UK company Connected Energy has been selected to supply an innovative energy storage system for an electric vehicle project in Dundee, Scotland.
Connected Energy’s innovative energy storage system is called E-STORAGE 60/90 (E-STOR) and will be installed alongside an electric vehicle charging hub, which will be the flagship site of Dundee City Council’s ‘Go Ultra Low’ Cities project.
The hub will be constructed over the next few months and will incorporate six rapid chargers and solar canopies, and Connected Energy’s E-STOR system will be used to demonstrate the economic viability of the system. In this way, Dundee hopes its system will justify and lead the transition towards electric vehicles in the UK.
What does the project entail?
The E-STOR system will manage the peak load, maximise the use of electricity generated through solar photovoltaics in charging vehicles, and take advantage of differing electricity costs throughout the day. In this way, the company hopes the technology will demonstrate the business case and reinforce environmental credentials of the project.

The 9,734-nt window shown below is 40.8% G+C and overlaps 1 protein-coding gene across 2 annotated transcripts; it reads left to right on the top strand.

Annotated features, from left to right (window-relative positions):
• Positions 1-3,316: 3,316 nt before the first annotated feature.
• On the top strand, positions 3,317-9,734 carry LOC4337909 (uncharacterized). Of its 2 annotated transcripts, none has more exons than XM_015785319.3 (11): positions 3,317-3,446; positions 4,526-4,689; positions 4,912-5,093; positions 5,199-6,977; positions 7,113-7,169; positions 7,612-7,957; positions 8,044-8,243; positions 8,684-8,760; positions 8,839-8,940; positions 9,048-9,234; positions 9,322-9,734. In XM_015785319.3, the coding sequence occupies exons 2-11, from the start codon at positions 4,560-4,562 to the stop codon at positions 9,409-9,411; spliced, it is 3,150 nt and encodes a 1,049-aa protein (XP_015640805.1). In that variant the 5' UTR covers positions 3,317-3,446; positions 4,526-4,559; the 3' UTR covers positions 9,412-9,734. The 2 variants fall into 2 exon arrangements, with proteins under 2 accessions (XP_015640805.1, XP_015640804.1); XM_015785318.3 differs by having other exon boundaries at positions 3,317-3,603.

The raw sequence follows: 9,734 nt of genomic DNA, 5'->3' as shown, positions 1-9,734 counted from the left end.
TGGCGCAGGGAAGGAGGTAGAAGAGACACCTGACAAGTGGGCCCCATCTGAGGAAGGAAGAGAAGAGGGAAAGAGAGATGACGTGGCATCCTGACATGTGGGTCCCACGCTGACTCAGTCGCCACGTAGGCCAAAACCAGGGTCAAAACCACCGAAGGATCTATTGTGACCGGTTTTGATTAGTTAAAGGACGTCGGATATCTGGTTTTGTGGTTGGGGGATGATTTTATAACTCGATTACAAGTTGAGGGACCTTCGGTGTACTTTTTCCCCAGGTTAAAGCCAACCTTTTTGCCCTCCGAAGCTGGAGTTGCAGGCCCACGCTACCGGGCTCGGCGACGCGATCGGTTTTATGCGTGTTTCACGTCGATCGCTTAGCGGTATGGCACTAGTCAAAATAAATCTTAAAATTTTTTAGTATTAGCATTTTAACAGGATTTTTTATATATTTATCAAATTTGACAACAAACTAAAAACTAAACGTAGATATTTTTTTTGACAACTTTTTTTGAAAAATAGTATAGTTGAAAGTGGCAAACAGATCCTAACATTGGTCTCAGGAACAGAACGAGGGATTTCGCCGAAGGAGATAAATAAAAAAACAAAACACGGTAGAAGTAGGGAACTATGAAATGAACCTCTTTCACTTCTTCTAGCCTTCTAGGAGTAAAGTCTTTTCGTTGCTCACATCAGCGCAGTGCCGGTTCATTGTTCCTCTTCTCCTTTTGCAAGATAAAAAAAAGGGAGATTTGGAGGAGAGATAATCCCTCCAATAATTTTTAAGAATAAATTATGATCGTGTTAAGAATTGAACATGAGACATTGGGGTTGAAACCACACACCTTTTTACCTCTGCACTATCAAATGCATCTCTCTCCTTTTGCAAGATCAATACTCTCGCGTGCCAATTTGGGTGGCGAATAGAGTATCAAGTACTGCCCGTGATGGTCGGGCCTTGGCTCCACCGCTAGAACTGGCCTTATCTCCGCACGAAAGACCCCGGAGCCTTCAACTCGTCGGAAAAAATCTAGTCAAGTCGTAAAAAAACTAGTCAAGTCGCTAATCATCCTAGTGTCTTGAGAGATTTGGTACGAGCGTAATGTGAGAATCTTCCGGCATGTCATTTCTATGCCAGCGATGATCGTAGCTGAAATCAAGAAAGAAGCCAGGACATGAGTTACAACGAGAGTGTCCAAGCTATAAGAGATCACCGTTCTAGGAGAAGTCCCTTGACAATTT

The innovative energy storage is also cost effective and sustainably constructed, making use of second-life electric vehicle batteries to provide its charging infrastructure.
What has Dundee City Council said about the project?
Lynne Short, convener of Dundee City Council’s city development committee, said that the installation of a flagship electric vehicle charging hub would revolutionise the city’s renewables infrastructure.
She elaborated: “This is an important project for the city and it will take us to the next level when it comes to our charging infrastructure. Within the 26 square miles of perfection that is Dundee, we will have a charging network second to none and working with skilled and efficient suppliers is a key part of that.”
The UK has announced that it will phase out diesel vehicles by 2040 as part of its commitment to sustainability and decarbonising the transport sector. Supporting a transition towards cars which rely on renewable energy sources, including electricity, will require new infrastructure. Dundee hopes that the project will set a UK standard for this transition.